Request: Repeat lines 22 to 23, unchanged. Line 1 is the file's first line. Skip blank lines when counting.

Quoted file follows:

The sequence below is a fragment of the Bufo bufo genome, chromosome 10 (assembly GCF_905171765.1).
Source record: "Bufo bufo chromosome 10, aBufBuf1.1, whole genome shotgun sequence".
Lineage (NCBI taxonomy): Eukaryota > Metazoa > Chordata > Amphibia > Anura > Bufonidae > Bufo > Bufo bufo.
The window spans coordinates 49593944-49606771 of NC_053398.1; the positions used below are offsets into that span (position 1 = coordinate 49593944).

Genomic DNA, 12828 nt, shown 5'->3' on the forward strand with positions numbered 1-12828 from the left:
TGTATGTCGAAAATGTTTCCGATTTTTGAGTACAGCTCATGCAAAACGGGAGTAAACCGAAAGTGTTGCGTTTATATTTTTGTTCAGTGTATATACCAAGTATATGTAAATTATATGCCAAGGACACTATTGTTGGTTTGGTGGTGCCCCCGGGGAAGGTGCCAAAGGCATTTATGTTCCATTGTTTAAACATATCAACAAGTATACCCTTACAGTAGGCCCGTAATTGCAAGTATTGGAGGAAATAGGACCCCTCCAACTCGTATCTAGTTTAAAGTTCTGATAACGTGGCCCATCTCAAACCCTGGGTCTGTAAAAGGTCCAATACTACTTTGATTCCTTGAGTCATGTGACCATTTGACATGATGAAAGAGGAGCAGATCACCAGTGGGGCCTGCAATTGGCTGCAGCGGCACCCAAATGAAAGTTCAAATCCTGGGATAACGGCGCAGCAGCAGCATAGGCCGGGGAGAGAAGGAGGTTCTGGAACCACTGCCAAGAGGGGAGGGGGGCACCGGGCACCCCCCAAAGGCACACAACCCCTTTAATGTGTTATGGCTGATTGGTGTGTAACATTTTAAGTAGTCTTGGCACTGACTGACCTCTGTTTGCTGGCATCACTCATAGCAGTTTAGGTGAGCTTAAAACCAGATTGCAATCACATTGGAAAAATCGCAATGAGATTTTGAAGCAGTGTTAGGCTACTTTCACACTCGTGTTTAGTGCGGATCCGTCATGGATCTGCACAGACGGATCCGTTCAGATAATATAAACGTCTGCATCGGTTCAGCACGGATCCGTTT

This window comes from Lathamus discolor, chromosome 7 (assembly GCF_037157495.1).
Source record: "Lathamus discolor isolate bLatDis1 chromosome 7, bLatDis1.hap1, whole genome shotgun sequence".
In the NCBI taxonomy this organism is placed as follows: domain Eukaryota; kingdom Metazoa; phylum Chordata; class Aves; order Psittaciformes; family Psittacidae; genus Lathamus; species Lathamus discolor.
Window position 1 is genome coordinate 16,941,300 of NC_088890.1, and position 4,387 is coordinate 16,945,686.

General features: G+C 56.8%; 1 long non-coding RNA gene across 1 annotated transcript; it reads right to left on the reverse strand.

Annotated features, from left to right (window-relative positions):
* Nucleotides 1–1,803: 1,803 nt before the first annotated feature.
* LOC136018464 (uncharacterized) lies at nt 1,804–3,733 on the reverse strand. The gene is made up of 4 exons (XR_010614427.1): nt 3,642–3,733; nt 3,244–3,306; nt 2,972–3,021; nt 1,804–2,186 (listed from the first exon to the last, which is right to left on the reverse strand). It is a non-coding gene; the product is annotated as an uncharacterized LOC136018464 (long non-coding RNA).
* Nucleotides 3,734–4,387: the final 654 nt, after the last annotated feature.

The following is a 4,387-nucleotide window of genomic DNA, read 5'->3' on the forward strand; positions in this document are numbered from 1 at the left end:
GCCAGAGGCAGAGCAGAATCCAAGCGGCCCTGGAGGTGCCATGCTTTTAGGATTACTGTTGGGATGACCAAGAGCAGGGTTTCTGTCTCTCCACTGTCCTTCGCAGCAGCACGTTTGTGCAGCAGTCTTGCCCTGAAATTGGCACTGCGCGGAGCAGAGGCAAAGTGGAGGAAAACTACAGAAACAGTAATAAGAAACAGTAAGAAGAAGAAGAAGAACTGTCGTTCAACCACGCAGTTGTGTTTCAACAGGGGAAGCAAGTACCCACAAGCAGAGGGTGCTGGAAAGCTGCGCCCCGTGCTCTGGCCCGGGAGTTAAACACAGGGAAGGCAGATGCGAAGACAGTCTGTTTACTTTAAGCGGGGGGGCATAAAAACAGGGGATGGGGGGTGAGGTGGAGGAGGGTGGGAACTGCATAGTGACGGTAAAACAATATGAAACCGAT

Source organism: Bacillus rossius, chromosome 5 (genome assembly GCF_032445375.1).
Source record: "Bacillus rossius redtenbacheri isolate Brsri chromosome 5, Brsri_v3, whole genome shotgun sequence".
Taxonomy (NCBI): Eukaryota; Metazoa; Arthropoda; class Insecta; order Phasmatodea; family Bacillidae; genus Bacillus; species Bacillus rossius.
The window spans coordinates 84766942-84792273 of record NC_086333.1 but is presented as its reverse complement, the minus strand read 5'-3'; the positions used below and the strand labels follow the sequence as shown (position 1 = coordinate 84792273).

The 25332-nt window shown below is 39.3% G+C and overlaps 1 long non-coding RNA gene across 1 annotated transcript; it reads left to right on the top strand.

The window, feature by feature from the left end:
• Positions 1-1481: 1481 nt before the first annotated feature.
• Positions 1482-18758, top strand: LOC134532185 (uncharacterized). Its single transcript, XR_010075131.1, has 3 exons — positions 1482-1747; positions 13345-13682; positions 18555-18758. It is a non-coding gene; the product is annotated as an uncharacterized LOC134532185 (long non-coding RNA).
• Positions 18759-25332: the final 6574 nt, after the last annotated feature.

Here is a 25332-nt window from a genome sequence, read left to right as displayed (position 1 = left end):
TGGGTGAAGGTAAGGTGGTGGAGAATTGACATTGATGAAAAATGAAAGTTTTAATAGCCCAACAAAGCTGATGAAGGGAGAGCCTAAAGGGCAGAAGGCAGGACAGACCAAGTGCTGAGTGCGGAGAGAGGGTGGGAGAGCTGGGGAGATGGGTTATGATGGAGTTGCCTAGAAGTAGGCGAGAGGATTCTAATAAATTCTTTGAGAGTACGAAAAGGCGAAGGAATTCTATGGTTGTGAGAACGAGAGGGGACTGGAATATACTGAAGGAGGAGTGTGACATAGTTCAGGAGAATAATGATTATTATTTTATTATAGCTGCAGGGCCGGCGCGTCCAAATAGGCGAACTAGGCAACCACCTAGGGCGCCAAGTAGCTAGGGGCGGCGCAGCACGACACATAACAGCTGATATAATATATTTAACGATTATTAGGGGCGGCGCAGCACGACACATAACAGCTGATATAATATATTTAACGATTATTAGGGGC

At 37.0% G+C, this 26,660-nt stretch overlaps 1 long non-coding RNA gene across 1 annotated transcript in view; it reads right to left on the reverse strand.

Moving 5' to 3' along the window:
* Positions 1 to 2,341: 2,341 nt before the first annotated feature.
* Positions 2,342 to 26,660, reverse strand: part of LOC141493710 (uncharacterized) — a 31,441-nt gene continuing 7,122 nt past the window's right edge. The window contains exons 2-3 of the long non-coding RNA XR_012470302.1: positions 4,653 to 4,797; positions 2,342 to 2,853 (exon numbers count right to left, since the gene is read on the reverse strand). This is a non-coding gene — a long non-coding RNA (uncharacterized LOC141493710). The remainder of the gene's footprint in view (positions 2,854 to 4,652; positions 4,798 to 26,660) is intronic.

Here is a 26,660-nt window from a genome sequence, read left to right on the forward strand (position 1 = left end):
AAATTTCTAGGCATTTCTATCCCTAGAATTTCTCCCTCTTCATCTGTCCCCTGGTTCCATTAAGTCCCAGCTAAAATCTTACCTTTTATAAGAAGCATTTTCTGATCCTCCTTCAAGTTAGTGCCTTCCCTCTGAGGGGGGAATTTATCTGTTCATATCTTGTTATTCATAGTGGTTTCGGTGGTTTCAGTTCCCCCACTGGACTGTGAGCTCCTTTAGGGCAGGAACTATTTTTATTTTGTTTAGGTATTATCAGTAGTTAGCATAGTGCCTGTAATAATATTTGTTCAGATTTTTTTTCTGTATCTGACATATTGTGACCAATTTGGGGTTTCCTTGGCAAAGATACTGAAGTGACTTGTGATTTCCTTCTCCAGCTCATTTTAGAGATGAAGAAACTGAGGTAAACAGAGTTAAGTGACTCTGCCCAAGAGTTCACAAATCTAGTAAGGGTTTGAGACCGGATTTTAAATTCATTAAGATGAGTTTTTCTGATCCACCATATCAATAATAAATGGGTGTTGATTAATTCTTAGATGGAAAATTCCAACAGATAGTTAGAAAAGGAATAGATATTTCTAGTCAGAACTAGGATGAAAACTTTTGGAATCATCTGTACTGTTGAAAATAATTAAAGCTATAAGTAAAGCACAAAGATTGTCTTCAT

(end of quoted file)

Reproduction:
The 25332-nt window shown below is 39.3% G+C and overlaps 1 long non-coding RNA gene across 1 annotated transcript; it reads left to right on the top strand.

The window, feature by feature from the left end: